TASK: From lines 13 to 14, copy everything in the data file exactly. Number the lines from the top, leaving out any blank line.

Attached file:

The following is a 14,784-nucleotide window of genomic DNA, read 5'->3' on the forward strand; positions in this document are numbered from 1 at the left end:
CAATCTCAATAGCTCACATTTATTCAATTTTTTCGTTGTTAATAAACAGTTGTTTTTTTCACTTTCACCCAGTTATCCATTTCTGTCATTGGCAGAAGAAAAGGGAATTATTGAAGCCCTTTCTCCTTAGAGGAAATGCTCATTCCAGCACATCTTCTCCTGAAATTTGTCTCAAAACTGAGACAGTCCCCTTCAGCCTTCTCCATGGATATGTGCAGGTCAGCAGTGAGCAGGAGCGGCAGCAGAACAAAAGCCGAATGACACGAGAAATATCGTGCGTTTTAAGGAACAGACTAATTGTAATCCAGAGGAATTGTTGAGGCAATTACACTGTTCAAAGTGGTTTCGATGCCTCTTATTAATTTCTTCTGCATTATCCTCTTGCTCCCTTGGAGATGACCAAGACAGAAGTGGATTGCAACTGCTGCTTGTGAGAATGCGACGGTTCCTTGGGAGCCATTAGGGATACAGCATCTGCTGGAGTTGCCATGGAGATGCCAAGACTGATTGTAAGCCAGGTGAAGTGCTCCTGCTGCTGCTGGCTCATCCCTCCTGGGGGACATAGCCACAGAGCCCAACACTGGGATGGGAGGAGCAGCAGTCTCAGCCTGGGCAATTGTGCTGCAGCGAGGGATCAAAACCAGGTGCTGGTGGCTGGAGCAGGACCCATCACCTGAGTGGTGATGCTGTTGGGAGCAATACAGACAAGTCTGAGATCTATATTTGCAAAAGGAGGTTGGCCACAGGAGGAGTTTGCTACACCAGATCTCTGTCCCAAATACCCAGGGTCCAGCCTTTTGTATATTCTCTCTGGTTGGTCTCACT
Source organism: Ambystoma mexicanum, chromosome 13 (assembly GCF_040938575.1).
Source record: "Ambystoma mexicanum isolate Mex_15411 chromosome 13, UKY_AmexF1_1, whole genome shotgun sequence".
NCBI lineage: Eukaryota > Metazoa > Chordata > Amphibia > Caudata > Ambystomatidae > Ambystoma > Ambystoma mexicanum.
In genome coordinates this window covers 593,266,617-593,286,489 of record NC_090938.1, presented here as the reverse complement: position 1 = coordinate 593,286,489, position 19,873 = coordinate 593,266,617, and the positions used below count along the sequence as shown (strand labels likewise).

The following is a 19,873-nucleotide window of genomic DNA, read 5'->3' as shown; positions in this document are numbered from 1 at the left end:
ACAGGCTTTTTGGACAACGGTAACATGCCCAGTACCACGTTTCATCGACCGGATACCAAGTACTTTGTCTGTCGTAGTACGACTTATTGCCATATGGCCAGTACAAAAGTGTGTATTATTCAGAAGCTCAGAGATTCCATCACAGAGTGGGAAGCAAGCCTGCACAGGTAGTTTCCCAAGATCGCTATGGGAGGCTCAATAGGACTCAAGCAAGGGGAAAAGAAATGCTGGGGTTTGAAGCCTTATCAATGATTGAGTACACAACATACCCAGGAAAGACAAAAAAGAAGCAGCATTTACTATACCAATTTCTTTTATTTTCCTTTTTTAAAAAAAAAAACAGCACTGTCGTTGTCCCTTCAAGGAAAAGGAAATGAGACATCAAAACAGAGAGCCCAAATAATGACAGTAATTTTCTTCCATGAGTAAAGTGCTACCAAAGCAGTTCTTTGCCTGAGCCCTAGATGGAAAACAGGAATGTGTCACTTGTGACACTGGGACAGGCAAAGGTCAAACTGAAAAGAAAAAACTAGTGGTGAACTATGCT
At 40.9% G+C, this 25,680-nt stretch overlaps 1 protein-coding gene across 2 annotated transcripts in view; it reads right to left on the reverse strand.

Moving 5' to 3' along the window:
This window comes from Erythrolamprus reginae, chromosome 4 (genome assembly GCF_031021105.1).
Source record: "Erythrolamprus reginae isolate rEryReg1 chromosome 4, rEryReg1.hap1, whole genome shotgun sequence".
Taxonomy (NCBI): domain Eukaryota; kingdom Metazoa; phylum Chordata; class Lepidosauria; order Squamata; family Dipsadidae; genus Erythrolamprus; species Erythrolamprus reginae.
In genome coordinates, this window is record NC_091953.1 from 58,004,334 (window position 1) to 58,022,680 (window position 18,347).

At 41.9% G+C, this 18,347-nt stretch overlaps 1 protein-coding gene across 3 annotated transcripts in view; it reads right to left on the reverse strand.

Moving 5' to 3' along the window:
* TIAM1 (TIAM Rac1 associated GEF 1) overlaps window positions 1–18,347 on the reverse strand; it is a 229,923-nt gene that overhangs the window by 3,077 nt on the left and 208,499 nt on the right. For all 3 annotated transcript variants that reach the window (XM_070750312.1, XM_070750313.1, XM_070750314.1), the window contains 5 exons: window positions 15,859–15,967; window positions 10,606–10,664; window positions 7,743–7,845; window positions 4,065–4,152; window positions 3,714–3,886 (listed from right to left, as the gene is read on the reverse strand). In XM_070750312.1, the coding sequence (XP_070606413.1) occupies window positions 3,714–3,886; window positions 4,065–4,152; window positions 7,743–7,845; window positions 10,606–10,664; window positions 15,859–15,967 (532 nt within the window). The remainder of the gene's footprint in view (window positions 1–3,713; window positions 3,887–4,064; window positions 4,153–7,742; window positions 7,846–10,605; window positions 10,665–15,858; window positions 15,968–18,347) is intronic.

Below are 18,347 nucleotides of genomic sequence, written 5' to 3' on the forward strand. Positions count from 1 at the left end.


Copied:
Taxonomy (NCBI): domain Eukaryota; kingdom Metazoa; phylum Chordata; class Lepidosauria; order Squamata; family Dipsadidae; genus Erythrolamprus; species Erythrolamprus reginae.
In genome coordinates, this window is record NC_091953.1 from 58,004,334 (window position 1) to 58,022,680 (window position 18,347).